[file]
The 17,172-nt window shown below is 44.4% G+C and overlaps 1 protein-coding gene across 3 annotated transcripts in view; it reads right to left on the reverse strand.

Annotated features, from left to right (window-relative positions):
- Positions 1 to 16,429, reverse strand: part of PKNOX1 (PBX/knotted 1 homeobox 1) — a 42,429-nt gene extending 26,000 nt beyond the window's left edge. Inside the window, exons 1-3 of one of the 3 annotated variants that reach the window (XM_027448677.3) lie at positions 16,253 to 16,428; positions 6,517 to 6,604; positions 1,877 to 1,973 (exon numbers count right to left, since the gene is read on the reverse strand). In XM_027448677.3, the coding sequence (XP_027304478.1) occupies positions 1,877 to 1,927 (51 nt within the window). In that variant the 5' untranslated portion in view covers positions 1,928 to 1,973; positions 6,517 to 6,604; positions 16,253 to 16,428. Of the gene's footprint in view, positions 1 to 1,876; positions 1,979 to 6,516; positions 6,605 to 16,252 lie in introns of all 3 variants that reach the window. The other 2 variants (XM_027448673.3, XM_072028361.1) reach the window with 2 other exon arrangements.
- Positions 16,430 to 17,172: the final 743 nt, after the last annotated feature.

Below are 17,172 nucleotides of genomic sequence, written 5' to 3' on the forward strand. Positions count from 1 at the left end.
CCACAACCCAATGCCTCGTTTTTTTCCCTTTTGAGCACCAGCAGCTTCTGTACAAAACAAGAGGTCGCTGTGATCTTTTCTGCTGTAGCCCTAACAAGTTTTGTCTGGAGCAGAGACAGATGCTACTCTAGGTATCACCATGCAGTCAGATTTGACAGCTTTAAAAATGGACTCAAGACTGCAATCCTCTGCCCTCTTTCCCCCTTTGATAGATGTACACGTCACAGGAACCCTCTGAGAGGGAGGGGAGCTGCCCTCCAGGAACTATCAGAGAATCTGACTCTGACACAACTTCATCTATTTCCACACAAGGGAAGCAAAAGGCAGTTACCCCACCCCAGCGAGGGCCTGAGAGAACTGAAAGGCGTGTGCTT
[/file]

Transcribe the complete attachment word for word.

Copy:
The 17,172-nt window shown below is 44.4% G+C and overlaps 1 protein-coding gene across 3 annotated transcripts in view; it reads right to left on the reverse strand.

Annotated features, from left to right (window-relative positions):
- Positions 1 to 16,429, reverse strand: part of PKNOX1 (PBX/knotted 1 homeobox 1) — a 42,429-nt gene extending 26,000 nt beyond the window's left edge. Inside the window, exons 1-3 of one of the 3 annotated variants that reach the window (XM_027448677.3) lie at positions 16,253 to 16,428; positions 6,517 to 6,604; positions 1,877 to 1,973 (exon numbers count right to left, since the gene is read on the reverse strand). In XM_027448677.3, the coding sequence (XP_027304478.1) occupies positions 1,877 to 1,927 (51 nt within the window). In that variant the 5' untranslated portion in view covers positions 1,928 to 1,973; positions 6,517 to 6,604; positions 16,253 to 16,428. Of the gene's footprint in view, positions 1 to 1,876; positions 1,979 to 6,516; positions 6,605 to 16,252 lie in introns of all 3 variants that reach the window. The other 2 variants (XM_027448673.3, XM_072028361.1) reach the window with 2 other exon arrangements.
- Positions 16,430 to 17,172: the final 743 nt, after the last annotated feature.

Below are 17,172 nucleotides of genomic sequence, written 5' to 3' on the forward strand. Positions count from 1 at the left end.
CCACAACCCAATGCCTCGTTTTTTTCCCTTTTGAGCACCAGCAGCTTCTGTACAAAACAAGAGGTCGCTGTGATCTTTTCTGCTGTAGCCCTAACAAGTTTTGTCTGGAGCAGAGACAGATGCTACTCTAGGTATCACCATGCAGTCAGATTTGACAGCTTTAAAAATGGACTCAAGACTGCAATCCTCTGCCCTCTTTCCCCCTTTGATAGATGTACACGTCACAGGAACCCTCTGAGAGGGAGGGGAGCTGCCCTCCAGGAACTATCAGAGAATCTGACTCTGACACAACTTCATCTATTTCCACACAAGGGAAGCAAAAGGCAGTTACCCCACCCCAGCGAGGGCCTGAGAGAACTGAAAGGCGTGTGCTT